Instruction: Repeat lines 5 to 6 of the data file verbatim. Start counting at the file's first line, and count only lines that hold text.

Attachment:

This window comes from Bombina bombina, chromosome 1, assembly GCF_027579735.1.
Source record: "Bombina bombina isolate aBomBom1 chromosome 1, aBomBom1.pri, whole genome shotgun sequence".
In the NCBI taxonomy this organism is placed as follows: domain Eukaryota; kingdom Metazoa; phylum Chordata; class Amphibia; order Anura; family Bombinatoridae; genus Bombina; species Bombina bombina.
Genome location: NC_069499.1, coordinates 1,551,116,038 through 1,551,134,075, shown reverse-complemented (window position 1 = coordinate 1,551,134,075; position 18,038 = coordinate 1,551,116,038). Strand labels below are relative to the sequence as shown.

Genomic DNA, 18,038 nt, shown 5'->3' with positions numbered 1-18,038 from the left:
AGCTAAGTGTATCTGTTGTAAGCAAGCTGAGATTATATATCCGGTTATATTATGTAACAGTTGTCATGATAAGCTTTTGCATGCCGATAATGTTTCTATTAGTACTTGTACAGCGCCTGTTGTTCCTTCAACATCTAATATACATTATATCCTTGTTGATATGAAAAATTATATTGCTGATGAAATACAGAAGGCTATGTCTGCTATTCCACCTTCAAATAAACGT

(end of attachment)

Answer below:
Genomic DNA, 18,038 nt, shown 5'->3' with positions numbered 1-18,038 from the left:
AGCTAAGTGTATCTGTTGTAAGCAAGCTGAGATTATATATCCGGTTATATTATGTAACAGTTGTCATGATAAGCTTTTGCATGCCGATAATGTTTCTATTAGTACTTGTACAGCGCCTGTTGTTCCTTCAACATCTAATATACATTATATCCTTGTTGATATGAAAAATTATATTGCTGATGAAATACAGAAGGCTATGTCTGCTATTCCACCTTCAAATAAACGT